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Ahmadu Bello: Assassinated leader of Northern Nigeria

Premier of then-autonomous northern Nigeria, Bello was top official in Muslim caliphate

Ahmadu Bello: Assassinated leader of Northern Nigeria

By Gokhan Kavak and Adam Abu Bashal

KADUNA, Nigeria

Ahmadu Bello, a knight of the British Empire, was the premier of autonomous Northern Nigeria when he was assassinated in a 1966 coup attempt.

Born in 1909 or 1910 depending on the source, Bello was a grandson of Osman Dan Faido, founder of the Sokoto Caliphate and one of West Africa’s greatest Islamic scholars of all time. 

He was among the earliest nobles in northern Nigeria to have been enrolled in a Western school. He was educated at Sokoto Provincial School and the Katsina Training College.

He later taught briefly and served in colonial offices before being made a district head of his community Rabah in the early 1930s. 

He rose through the ranks as a prince of the Muslim caliphate until he was made sardauna -- a title meaning crown prince -- in the early 1940s. That made him the official political advisor to the caliphate.

He later went into politics, joining a political movement that metamorphosed into the Northern People's Congress (NPC), a party that formed the government in the then-autonomous northern region.  

Bold, charismatic

Bello, charismatic, bold and emblematic of the heritage of the mainly Muslim northern region, served as party leader for 12 years. 

In 1960, Queen Elizabeth made Bello a knight of the British Empire.

Until it gained independence in 1960, Nigeria was divided into three regions: the eastern, western and northern territories.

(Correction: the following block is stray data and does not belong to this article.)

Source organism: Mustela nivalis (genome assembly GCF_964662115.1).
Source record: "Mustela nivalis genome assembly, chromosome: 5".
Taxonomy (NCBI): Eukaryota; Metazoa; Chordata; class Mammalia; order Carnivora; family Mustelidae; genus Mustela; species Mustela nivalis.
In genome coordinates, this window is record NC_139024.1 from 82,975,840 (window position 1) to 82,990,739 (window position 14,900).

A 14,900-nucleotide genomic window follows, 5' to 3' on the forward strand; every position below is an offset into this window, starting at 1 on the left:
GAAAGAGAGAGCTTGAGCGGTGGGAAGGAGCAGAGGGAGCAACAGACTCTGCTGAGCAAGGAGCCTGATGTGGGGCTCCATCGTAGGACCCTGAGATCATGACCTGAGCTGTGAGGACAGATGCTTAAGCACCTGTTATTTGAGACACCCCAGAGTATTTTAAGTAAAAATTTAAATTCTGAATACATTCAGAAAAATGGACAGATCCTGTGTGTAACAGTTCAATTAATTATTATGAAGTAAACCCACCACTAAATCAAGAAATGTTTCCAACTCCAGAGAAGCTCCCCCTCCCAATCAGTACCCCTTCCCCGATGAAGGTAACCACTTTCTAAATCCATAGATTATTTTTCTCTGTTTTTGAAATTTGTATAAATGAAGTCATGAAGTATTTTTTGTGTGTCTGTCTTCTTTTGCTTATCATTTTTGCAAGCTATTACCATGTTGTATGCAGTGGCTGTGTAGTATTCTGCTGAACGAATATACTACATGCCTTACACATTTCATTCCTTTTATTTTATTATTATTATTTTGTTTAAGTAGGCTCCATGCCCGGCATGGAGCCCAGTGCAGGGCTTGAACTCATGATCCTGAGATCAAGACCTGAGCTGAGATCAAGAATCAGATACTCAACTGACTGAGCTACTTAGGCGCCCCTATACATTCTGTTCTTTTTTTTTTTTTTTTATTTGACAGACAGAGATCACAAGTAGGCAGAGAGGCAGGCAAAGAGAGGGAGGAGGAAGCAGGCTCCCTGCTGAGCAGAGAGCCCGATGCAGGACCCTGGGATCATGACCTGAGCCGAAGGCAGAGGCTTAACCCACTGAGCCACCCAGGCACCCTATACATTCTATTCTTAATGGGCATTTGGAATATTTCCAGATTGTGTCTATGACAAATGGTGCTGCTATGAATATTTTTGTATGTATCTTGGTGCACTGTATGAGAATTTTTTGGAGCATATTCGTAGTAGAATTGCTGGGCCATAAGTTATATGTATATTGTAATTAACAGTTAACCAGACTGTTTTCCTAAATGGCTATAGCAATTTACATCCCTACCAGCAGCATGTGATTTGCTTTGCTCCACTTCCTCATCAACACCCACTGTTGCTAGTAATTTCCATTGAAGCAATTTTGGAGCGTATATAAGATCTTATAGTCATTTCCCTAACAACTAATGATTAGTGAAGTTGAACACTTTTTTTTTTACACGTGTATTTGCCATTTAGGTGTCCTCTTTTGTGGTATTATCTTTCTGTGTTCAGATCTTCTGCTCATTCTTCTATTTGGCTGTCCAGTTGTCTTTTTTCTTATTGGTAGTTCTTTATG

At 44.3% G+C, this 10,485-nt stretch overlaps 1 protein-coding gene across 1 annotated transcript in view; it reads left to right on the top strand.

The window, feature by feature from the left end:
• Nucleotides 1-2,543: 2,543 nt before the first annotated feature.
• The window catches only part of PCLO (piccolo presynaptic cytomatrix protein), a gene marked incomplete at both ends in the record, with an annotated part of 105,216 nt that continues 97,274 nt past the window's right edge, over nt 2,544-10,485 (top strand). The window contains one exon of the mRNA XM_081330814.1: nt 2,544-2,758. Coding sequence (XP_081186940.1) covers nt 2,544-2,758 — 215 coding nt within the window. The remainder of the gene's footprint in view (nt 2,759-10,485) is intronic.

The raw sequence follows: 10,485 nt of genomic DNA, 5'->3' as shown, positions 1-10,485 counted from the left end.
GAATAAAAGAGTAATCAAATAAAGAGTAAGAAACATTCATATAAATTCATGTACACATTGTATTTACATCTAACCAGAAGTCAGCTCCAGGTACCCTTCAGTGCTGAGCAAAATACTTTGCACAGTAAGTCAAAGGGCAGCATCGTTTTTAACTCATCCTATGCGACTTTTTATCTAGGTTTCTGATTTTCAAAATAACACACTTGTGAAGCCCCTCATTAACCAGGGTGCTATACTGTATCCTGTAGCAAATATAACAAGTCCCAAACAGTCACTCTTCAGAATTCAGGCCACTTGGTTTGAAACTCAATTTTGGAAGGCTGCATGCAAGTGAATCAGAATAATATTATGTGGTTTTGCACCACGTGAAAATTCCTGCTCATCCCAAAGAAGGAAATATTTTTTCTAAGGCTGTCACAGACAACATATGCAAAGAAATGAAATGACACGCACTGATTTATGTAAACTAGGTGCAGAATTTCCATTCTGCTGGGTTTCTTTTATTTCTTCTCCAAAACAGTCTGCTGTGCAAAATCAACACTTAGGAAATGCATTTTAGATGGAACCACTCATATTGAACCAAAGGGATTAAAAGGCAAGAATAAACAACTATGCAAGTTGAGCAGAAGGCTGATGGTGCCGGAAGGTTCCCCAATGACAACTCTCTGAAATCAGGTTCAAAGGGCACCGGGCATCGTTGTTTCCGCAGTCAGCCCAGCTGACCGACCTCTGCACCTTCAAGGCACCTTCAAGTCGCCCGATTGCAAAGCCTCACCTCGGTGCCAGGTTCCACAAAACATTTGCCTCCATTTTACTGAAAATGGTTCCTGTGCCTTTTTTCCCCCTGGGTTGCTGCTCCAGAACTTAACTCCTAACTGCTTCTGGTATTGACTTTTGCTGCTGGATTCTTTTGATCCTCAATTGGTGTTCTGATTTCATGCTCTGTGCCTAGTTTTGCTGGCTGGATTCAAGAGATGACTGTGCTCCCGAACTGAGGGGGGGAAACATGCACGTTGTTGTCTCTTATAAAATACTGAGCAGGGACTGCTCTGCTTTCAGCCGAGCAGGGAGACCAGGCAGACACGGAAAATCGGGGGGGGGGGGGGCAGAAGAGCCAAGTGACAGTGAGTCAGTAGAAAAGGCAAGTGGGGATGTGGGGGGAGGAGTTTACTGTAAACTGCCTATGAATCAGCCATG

After independence, having won the election, Bello’s NPC formed an alliance with another party from the eastern region. Bello turned down a chance to be the country's prime minister, feeling it was below his rank as the future head of the influential Sokoto caliphate. He instead reportedly nominated Sir Tafawa Balewa, a top NPC member, for the post. 

As leader of the NPC, Bello carried out educational work. He supported the founding of Ahmadu Bello University in the ancient town of Zaria in northern Nigeria in 1962 and became its first rector.

During his tenure, he visited Pakistan, Iran, Lebanon, Jordan, and the United Arab Emirates. In 1962 he became vice president of the Muslim World League, forging closer ties with the Islamic world. 

Known for his stance against Israel, Bello refused Israel’s monetary aid in 1964.

Coup attempt and civil war

Bello, the first and only premier of the northern region, was assassinated on Jan. 15, 1966, during a coup attempt in Kaduna. The coup’s other victims included Abubakar Tafawa Balewa, Nigeria’s first and the only prime minister.

Until 1999, Nigeria was wracked by numerous civil and military coups.

The failed 1966 coup not only impaired Nigeria's economic, political and social order but also led to the Biafran Civil War of 1967-1970.

Previously used as a presidential office, the Ahmadu Bello Museum in Nigeria’s northern Kaduna province today showcases the statesman's photos and documents and is used as an archive and research center. 

*Rafiu Ajakaye Contributed to this story from Lagos

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